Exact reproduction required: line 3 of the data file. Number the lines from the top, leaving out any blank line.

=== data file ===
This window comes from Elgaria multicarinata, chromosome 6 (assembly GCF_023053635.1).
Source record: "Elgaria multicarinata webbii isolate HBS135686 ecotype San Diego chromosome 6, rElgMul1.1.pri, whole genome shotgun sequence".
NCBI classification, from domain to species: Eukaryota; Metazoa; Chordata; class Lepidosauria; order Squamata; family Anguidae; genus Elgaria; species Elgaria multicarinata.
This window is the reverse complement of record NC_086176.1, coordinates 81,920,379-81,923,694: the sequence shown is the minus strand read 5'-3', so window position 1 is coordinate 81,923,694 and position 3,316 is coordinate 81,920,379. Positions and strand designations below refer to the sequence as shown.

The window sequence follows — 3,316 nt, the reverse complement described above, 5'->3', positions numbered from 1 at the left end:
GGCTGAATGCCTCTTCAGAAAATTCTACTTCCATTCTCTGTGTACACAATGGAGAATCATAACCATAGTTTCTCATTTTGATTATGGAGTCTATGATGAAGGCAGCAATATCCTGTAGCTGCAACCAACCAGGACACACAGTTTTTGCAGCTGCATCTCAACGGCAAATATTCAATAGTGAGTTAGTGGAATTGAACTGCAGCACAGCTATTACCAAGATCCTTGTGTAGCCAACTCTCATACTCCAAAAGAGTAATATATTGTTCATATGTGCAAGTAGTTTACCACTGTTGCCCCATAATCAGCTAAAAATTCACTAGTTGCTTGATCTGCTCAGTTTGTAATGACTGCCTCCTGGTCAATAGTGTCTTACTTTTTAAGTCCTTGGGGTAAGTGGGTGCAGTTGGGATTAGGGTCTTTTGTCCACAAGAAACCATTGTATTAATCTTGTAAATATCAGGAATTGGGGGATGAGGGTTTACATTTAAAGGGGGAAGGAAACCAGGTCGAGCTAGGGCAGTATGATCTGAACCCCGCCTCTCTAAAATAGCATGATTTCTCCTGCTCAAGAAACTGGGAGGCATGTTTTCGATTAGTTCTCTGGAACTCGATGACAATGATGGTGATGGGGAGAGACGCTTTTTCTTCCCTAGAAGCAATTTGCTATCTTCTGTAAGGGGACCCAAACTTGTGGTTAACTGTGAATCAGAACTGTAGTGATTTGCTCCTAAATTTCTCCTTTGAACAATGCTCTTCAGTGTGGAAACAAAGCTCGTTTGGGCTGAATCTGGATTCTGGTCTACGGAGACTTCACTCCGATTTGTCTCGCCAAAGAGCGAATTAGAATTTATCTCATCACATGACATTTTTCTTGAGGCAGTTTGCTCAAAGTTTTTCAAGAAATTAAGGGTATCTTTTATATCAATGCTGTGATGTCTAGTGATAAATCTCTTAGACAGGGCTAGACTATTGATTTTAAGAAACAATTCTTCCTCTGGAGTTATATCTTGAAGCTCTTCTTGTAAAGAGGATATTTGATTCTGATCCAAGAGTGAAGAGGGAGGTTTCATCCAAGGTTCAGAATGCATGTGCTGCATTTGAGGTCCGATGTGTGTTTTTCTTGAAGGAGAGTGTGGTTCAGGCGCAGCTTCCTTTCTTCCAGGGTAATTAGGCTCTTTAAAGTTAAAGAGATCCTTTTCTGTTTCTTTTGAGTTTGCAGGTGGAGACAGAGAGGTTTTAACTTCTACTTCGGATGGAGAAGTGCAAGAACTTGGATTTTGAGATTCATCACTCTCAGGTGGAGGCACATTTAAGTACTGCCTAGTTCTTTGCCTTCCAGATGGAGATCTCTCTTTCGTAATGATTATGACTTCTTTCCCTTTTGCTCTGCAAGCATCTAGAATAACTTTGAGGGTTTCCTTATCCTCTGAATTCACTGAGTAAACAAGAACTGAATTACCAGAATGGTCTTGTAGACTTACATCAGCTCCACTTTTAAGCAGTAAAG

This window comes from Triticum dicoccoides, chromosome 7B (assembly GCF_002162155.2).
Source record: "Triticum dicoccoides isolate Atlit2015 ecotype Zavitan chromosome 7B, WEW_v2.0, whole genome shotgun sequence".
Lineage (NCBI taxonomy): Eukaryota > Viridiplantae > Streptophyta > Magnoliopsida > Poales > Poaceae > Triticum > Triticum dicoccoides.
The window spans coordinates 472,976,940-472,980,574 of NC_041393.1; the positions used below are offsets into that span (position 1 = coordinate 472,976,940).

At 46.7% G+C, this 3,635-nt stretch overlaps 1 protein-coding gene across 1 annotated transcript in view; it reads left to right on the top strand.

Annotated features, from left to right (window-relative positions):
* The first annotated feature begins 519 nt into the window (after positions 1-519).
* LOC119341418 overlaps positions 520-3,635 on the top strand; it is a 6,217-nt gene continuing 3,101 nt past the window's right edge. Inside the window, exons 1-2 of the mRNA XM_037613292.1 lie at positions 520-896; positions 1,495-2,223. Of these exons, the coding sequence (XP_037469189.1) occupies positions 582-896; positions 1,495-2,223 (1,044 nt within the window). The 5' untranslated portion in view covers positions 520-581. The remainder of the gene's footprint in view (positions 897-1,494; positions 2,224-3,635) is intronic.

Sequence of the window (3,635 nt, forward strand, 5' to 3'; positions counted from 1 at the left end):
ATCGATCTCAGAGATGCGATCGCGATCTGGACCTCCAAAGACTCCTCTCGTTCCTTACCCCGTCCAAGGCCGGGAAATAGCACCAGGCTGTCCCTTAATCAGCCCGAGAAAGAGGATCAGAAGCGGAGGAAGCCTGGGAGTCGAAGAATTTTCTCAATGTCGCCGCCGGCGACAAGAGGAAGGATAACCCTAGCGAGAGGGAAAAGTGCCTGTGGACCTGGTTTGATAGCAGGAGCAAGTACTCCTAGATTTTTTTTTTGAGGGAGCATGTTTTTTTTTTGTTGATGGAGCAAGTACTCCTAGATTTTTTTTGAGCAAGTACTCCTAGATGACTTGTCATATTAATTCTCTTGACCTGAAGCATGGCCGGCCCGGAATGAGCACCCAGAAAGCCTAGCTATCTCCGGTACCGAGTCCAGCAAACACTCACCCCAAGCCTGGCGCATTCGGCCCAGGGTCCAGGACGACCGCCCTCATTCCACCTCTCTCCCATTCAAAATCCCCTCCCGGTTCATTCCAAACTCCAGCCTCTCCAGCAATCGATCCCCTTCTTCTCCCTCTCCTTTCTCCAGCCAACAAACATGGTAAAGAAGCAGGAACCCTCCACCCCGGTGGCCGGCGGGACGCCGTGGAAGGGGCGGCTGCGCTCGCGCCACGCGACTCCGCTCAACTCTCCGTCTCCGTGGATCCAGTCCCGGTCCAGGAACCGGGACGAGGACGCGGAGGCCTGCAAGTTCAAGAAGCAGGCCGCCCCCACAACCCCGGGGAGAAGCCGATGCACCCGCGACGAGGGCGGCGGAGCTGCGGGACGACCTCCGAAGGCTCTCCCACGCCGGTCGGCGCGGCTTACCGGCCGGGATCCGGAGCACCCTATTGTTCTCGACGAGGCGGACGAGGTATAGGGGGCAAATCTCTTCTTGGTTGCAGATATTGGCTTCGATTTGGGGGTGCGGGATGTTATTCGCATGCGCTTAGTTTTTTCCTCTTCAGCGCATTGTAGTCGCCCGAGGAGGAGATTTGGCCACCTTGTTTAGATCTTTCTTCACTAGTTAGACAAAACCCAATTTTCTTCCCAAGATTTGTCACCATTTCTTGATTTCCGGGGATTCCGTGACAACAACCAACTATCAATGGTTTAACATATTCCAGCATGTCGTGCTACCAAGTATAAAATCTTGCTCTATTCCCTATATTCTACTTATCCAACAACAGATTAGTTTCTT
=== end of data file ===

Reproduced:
NCBI classification, from domain to species: Eukaryota; Metazoa; Chordata; class Lepidosauria; order Squamata; family Anguidae; genus Elgaria; species Elgaria multicarinata.